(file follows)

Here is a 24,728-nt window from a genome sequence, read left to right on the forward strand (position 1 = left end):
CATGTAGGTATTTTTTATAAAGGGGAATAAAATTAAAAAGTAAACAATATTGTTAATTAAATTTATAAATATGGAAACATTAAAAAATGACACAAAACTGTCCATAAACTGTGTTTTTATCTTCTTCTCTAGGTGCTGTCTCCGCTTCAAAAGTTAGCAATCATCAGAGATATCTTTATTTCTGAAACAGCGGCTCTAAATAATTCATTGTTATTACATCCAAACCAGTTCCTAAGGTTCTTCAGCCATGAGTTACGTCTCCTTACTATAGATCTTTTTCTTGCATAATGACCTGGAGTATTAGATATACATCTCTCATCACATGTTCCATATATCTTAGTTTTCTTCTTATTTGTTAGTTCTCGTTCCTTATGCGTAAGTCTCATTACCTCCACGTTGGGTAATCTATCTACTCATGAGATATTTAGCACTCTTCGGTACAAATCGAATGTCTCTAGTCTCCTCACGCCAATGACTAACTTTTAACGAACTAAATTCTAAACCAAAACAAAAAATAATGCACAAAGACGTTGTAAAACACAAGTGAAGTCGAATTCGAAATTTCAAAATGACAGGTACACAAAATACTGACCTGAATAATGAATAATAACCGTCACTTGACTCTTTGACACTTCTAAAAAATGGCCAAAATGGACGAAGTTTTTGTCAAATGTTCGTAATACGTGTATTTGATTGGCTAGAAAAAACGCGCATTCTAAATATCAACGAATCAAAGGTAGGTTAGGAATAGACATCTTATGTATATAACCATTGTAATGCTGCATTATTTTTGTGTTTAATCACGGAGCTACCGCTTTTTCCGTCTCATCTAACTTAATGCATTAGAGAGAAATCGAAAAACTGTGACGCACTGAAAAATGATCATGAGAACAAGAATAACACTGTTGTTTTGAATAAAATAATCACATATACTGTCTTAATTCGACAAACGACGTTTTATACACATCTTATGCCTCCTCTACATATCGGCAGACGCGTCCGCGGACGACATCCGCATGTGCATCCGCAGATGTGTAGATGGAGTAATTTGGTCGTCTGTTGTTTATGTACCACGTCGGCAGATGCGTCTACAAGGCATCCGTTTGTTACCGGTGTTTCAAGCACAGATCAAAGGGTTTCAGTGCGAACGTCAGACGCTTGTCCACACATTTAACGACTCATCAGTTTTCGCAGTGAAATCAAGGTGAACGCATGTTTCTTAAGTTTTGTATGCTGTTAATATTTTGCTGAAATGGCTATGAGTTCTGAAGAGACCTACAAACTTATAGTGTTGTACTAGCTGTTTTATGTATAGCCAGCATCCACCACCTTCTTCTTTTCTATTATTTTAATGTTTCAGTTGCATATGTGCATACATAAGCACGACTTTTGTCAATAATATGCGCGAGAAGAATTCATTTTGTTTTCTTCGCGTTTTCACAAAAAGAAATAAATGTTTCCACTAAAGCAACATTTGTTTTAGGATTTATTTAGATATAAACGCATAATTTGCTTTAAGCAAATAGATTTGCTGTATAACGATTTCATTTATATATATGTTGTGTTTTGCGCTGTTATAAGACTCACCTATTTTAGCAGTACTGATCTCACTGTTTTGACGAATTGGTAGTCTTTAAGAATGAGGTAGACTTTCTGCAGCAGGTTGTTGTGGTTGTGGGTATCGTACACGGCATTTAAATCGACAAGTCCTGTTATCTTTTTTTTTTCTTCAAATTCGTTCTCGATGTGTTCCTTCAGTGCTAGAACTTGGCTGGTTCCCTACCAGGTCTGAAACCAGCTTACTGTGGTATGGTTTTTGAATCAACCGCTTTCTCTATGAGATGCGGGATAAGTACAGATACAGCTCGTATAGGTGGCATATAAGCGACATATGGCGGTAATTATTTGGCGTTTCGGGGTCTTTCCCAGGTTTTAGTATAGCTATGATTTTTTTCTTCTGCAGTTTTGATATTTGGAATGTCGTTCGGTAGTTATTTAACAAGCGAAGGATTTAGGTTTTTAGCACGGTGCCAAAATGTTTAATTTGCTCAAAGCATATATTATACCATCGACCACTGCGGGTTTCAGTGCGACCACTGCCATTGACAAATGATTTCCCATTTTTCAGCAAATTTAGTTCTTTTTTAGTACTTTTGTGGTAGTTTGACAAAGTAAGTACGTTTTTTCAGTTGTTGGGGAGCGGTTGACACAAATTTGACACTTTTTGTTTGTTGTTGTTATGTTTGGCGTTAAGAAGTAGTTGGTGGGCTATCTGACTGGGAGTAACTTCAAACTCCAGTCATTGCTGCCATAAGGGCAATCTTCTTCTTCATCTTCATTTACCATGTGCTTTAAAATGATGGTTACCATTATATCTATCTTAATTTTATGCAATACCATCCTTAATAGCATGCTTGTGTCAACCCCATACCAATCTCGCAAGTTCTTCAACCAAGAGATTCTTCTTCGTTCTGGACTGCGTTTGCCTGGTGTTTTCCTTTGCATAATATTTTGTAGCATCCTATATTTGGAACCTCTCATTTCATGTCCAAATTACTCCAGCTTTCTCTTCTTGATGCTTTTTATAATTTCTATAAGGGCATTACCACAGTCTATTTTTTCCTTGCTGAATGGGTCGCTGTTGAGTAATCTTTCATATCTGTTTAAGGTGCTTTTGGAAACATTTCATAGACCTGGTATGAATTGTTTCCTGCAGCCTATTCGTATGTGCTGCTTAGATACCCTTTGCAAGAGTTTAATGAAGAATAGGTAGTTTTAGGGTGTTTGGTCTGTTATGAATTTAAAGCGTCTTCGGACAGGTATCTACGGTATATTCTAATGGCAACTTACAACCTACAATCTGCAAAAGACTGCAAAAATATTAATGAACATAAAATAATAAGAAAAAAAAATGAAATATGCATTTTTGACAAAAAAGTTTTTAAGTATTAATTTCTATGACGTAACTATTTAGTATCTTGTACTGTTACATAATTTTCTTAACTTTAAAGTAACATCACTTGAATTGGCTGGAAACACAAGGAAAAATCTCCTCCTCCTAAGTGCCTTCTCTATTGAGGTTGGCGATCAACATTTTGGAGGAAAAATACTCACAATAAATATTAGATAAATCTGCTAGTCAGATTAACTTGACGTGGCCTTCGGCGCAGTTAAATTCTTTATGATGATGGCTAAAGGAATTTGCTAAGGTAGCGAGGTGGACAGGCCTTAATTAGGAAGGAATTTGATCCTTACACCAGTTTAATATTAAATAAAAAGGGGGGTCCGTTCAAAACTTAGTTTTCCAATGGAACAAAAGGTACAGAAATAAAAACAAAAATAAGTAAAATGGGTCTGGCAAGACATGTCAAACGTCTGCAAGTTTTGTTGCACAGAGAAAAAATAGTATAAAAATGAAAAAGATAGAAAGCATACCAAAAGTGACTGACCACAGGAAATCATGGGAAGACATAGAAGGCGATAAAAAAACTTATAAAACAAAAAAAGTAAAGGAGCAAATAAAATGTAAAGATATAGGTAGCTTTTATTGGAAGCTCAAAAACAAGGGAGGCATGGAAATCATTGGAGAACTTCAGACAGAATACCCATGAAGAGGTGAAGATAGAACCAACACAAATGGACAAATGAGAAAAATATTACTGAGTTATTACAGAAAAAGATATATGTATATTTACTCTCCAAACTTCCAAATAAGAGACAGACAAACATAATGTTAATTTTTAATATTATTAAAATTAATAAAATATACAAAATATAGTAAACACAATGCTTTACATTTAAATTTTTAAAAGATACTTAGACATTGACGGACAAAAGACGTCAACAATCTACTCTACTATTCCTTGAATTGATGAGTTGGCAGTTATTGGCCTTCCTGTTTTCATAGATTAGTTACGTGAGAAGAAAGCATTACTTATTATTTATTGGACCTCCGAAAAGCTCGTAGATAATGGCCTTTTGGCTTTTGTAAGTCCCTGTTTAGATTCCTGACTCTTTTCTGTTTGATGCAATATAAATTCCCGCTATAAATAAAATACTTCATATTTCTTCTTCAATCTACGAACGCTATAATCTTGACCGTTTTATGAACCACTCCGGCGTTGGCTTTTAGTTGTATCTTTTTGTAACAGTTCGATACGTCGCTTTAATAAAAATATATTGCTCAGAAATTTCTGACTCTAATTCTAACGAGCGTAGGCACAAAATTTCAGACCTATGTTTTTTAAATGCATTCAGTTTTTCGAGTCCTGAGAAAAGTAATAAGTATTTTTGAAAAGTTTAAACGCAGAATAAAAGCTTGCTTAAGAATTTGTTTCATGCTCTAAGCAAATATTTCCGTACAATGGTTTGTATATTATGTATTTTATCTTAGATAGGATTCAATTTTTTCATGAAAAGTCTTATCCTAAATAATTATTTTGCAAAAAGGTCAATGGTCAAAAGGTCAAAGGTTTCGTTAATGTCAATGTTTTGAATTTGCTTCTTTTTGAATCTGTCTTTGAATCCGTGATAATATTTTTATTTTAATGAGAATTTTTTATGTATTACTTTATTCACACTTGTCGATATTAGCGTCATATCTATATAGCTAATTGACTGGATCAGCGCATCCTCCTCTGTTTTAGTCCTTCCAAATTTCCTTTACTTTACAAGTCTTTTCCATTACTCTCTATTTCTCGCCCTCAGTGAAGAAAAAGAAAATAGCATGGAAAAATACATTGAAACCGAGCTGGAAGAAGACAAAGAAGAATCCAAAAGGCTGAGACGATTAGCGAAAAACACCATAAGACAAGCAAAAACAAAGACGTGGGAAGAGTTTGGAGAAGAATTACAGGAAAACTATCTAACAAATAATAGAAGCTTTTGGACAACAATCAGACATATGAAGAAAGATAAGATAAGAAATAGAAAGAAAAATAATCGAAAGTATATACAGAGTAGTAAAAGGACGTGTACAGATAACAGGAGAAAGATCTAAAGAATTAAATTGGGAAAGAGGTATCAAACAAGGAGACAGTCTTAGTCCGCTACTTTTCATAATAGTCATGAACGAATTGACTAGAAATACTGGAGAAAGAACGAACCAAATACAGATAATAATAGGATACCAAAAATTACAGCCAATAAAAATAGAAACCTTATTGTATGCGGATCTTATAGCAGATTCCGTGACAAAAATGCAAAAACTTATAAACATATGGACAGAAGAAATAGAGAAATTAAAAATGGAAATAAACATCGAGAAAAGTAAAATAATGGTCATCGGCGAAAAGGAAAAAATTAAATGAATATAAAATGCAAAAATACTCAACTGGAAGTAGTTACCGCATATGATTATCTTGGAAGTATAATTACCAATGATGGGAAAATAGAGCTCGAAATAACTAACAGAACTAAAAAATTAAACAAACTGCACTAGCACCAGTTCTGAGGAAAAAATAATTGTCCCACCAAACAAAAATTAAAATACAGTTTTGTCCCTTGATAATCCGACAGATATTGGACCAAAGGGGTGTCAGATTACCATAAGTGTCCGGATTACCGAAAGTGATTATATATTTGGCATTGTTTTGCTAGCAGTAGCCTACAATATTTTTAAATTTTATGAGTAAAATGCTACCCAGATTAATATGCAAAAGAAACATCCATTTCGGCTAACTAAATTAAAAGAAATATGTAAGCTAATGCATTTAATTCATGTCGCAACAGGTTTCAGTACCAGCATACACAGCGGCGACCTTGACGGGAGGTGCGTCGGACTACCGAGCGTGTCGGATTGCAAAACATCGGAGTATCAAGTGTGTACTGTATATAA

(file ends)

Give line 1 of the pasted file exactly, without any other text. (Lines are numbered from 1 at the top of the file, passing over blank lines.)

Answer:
Here is a 24,728-nt window from a genome sequence, read left to right on the forward strand (position 1 = left end):